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Keywords:

  • atrial fibrillation;
  • atrial foci;
  • catheter ablation;
  • pulmonary vein isolation;
  • rotors

Noninvasive Panoramic Mapping of Human Atrial Fibrillation Mechanisms

Introduction

Recent developments in body surface mapping and computer processing have allowed noninvasive mapping of atrial activation responsible for various cardiac arrhythmias with increasingly greater resolution. We developed specific algorithms to identify localized sources and atrial propagation occurring simultaneously during ongoing atrial fibrillation (AF).

Methods and Results

We report the feasibility of noninvasive panoramic mapping of human AF mechanisms and its validation by successful ablation. We used a commercially available mapping system using an array of 252 body surface electrodes and noncontrast thoracic CT scan to obtain high-resolution images of the biatrial geometry and the relative electrode positions. On the surface unipolar electrograms acquired during AF we developed specific signal-analysis process combining filtering, wavelet transform, and phase mapping. At least 5 windows with spontaneous, long ventricular pauses were selected for mapping. The incidence, location and characteristics of localized sources (foci and rotors) were assessed on the cumulative duration of all recorded windows.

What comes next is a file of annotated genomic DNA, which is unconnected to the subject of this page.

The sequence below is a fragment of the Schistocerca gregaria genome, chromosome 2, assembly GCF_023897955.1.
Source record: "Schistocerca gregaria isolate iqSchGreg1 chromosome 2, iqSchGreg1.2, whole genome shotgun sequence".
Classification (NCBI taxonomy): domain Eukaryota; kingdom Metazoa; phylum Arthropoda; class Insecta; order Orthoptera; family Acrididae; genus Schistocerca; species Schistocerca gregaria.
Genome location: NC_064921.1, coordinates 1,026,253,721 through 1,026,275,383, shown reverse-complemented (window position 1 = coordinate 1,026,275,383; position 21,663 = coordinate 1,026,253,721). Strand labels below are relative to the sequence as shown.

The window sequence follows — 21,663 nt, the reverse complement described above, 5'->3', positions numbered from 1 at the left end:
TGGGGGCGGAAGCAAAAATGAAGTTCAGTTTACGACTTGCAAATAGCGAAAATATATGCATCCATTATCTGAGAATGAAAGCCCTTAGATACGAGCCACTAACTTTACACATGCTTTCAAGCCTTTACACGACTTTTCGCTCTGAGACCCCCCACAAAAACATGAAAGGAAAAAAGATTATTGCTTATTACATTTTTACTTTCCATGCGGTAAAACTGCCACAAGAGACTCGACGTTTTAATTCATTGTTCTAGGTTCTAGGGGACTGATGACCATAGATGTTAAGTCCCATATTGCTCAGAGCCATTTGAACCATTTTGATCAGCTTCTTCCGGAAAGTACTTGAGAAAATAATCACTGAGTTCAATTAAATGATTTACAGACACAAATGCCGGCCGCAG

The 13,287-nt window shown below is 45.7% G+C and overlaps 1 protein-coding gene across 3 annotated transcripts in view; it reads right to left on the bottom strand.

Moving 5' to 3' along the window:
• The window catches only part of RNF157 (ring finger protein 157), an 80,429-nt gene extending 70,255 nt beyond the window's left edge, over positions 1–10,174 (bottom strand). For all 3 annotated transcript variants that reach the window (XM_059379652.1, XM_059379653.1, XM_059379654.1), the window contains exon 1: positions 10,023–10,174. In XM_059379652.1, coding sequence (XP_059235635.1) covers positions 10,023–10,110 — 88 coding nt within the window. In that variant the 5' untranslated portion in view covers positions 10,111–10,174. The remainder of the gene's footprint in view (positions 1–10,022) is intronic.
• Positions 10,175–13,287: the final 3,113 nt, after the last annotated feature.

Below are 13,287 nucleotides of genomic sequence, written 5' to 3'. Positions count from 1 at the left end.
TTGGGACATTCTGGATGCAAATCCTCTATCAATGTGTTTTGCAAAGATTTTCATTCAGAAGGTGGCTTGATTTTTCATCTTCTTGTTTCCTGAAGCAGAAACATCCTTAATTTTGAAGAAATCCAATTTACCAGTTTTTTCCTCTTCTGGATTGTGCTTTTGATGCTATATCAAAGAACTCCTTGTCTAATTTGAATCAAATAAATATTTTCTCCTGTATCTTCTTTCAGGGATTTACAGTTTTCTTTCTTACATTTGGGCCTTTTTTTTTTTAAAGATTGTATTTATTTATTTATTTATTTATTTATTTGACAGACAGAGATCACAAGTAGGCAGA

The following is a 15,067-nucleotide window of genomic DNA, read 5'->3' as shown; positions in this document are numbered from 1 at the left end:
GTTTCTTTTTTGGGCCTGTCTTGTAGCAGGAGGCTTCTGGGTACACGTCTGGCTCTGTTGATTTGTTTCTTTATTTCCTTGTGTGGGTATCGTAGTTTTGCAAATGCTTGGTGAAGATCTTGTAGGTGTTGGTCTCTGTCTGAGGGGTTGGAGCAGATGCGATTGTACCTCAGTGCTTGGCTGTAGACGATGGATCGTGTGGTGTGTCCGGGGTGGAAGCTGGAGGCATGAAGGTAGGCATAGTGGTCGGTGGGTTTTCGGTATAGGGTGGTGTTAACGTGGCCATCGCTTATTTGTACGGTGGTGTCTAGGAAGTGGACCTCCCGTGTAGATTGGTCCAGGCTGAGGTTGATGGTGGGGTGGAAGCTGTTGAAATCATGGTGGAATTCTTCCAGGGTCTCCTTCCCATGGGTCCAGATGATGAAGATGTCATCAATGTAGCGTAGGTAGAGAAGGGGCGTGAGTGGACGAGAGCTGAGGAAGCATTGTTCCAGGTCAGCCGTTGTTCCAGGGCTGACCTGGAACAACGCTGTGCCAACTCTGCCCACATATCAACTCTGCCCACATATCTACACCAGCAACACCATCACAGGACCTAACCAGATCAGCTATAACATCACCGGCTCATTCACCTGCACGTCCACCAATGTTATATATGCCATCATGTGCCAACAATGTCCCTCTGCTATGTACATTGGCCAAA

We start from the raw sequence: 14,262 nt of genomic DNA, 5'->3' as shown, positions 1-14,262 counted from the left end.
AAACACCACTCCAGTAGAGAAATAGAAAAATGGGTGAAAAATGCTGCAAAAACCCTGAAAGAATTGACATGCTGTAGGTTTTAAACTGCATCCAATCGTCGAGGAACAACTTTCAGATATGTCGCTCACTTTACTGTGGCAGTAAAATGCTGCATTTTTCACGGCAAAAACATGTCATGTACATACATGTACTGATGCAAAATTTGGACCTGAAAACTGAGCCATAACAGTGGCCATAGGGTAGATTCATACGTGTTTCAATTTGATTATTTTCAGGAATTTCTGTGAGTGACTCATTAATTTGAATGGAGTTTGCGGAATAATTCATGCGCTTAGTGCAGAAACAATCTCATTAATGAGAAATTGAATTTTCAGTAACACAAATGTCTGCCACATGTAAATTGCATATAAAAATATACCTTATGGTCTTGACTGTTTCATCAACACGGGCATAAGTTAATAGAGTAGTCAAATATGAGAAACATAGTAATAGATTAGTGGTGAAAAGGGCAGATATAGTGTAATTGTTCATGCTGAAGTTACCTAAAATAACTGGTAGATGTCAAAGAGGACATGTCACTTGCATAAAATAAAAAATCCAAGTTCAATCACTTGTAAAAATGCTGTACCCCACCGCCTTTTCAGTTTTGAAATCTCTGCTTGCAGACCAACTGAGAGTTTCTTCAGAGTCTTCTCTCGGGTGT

In a patient with paroxysmal AF, noninvasive maps showed multiple single or repetitive discharges from 3 pulmonary veins (PVs), a rotor meandering along the right venous ostia, and their mutual interplay. All areas outside the left posterior wall were passively activated. AF terminated during isolation of right PV.

In a patient with persistent AF for 7 months, a rotor was identified recurrently, drifting in the left atrial inferior and posterior wall and in the roof. It was not stationary for more than 2 rotations. The right atrial free wall was activated over the Bachman's bundle by a passive wavefront propagating in a counterclockwise pattern. Ablation at the rotor locations abruptly converted AF into atrial tachycardia after 10 minutes of radiofrequency application. Further mapping and ablation confirmed a counterclockwise cavotricuspid isthmus—dependent flutter.

Conclusions

This report demonstrates the feasibility of noninvasive panoramic mapping of AF in identifying active sources, which include unstable rotors and PV foci, and its validation by ablation results.